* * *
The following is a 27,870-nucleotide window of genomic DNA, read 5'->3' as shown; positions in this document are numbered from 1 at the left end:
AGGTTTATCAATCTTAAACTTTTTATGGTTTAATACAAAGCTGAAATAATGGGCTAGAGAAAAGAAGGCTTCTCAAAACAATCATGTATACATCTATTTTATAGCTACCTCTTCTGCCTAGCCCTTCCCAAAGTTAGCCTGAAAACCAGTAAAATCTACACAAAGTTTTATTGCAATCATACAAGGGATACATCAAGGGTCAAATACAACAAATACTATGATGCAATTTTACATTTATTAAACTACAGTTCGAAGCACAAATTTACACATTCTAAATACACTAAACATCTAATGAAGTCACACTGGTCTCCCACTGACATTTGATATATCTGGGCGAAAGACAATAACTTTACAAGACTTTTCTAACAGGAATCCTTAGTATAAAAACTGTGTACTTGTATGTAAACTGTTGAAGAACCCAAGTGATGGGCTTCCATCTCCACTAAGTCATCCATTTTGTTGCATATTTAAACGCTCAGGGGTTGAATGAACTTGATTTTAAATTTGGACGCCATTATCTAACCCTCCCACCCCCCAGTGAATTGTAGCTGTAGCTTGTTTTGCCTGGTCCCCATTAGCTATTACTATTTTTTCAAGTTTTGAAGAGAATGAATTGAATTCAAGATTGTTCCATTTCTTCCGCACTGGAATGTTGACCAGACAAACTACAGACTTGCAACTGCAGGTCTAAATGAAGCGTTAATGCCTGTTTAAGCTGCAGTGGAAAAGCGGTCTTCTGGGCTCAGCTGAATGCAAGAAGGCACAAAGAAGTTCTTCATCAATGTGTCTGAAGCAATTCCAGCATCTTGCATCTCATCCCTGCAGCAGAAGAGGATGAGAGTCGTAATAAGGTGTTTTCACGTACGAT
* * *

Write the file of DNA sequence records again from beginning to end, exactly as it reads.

The following is a 27,870-nucleotide window of genomic DNA, read 5'->3' as shown; positions in this document are numbered from 1 at the left end:
AGGTTTATCAATCTTAAACTTTTTATGGTTTAATACAAAGCTGAAATAATGGGCTAGAGAAAAGAAGGCTTCTCAAAACAATCATGTATACATCTATTTTATAGCTACCTCTTCTGCCTAGCCCTTCCCAAAGTTAGCCTGAAAACCAGTAAAATCTACACAAAGTTTTATTGCAATCATACAAGGGATACATCAAGGGTCAAATACAACAAATACTATGATGCAATTTTACATTTATTAAACTACAGTTCGAAGCACAAATTTACACATTCTAAATACACTAAACATCTAATGAAGTCACACTGGTCTCCCACTGACATTTGATATATCTGGGCGAAAGACAATAACTTTACAAGACTTTTCTAACAGGAATCCTTAGTATAAAAACTGTGTACTTGTATGTAAACTGTTGAAGAACCCAAGTGATGGGCTTCCATCTCCACTAAGTCATCCATTTTGTTGCATATTTAAACGCTCAGGGGTTGAATGAACTTGATTTTAAATTTGGACGCCATTATCTAACCCTCCCACCCCCCAGTGAATTGTAGCTGTAGCTTGTTTTGCCTGGTCCCCATTAGCTATTACTATTTTTTCAAGTTTTGAAGAGAATGAATTGAATTCAAGATTGTTCCATTTCTTCCGCACTGGAATGTTGACCAGACAAACTACAGACTTGCAACTGCAGGTCTAAATGAAGCGTTAATGCCTGTTTAAGCTGCAGTGGAAAAGCGGTCTTCTGGGCTCAGCTGAATGCAAGAAGGCACAAAGAAGTTCTTCATCAATGTGTCTGAAGCAATTCCAGCATCTTGCATCTCATCCCTGCAGCAGAAGAGGATGAGAGTCGTAATAAGGTGTTTTCACGTACGAT